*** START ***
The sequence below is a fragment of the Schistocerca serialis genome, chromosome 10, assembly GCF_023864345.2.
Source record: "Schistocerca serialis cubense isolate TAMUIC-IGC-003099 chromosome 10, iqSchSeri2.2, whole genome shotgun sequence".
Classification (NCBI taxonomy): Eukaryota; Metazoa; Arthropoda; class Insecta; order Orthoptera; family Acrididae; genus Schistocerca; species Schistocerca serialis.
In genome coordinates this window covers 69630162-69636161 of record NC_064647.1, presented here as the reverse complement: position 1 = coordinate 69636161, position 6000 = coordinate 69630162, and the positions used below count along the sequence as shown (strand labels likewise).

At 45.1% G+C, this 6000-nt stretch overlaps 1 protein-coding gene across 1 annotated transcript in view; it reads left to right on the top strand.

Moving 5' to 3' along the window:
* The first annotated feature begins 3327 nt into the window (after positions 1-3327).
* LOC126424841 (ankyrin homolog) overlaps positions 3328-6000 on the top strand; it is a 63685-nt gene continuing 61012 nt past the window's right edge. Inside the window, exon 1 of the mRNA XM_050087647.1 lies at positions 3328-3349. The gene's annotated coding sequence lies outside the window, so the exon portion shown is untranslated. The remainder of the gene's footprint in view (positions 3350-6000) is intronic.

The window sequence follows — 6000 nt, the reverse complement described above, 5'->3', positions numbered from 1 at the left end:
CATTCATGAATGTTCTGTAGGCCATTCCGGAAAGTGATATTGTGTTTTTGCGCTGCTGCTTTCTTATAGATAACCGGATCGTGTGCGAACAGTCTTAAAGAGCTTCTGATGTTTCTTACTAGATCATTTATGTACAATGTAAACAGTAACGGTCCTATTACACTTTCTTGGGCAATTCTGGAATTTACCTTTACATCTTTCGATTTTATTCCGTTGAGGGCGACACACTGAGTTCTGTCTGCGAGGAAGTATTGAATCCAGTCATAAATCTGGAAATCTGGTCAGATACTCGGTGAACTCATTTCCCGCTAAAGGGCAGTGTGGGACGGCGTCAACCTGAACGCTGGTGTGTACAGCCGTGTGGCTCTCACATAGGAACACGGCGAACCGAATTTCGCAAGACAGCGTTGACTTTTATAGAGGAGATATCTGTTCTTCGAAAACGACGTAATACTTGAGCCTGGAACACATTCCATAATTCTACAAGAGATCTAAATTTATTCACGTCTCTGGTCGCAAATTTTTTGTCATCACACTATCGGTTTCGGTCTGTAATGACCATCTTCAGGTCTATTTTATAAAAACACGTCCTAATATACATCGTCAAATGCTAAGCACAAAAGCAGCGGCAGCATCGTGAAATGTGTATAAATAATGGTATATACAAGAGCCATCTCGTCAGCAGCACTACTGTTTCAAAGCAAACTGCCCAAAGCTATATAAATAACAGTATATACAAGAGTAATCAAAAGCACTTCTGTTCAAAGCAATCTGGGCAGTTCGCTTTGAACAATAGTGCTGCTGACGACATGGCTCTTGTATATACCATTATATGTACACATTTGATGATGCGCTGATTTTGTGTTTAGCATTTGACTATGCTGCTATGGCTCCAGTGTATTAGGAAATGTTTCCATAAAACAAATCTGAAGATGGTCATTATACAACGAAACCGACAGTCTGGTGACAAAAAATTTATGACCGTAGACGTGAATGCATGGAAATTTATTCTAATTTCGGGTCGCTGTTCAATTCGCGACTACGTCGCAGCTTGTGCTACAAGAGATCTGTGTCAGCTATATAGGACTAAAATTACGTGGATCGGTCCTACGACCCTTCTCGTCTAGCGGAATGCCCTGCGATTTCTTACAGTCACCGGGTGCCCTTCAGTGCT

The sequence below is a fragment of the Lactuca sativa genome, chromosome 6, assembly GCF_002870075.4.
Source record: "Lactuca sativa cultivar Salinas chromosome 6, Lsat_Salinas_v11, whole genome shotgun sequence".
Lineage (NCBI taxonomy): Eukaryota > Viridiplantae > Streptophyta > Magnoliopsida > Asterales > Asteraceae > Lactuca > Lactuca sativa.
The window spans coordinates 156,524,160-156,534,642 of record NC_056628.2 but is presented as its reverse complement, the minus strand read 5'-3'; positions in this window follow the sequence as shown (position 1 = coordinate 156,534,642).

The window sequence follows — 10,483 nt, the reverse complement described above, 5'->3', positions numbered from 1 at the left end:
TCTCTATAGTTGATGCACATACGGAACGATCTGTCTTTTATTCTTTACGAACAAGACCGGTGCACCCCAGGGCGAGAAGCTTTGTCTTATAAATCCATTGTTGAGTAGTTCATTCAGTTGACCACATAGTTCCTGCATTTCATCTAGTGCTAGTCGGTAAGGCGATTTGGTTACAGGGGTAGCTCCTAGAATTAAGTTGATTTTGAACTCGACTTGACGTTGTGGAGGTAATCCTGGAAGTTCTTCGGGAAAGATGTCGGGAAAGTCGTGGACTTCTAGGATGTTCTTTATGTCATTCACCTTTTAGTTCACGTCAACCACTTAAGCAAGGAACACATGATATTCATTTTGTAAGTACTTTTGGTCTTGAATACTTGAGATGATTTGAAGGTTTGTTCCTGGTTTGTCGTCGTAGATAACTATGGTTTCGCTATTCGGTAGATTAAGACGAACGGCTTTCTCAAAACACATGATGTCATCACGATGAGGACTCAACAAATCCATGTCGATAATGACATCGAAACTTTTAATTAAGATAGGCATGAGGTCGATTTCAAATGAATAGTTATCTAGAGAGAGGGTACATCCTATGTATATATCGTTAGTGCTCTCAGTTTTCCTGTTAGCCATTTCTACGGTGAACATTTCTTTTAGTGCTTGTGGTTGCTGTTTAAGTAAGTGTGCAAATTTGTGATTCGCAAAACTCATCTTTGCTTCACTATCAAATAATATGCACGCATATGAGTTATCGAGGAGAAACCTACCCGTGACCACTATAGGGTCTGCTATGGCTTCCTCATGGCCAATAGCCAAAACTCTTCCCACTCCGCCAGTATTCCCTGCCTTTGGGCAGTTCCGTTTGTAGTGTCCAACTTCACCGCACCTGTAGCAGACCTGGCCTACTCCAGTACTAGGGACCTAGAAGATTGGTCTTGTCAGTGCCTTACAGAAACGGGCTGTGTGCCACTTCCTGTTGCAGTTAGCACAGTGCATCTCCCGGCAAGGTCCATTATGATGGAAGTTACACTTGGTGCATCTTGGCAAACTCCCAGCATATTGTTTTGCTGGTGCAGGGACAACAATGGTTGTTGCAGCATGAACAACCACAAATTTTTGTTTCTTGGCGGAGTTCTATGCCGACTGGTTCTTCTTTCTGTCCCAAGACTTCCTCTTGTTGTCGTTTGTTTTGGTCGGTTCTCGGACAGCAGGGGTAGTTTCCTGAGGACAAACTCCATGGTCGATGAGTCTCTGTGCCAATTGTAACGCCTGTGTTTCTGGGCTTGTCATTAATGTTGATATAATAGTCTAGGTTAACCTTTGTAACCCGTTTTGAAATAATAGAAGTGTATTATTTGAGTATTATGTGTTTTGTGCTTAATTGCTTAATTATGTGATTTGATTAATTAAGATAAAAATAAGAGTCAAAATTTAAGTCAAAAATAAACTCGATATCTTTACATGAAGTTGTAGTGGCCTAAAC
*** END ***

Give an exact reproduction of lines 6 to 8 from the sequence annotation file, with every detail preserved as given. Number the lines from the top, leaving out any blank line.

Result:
Moving 5' to 3' along the window:
* The first annotated feature begins 3327 nt into the window (after positions 1-3327).
* LOC126424841 (ankyrin homolog) overlaps positions 3328-6000 on the top strand; it is a 63685-nt gene continuing 61012 nt past the window's right edge. Inside the window, exon 1 of the mRNA XM_050087647.1 lies at positions 3328-3349. The gene's annotated coding sequence lies outside the window, so the exon portion shown is untranslated. The remainder of the gene's footprint in view (positions 3350-6000) is intronic.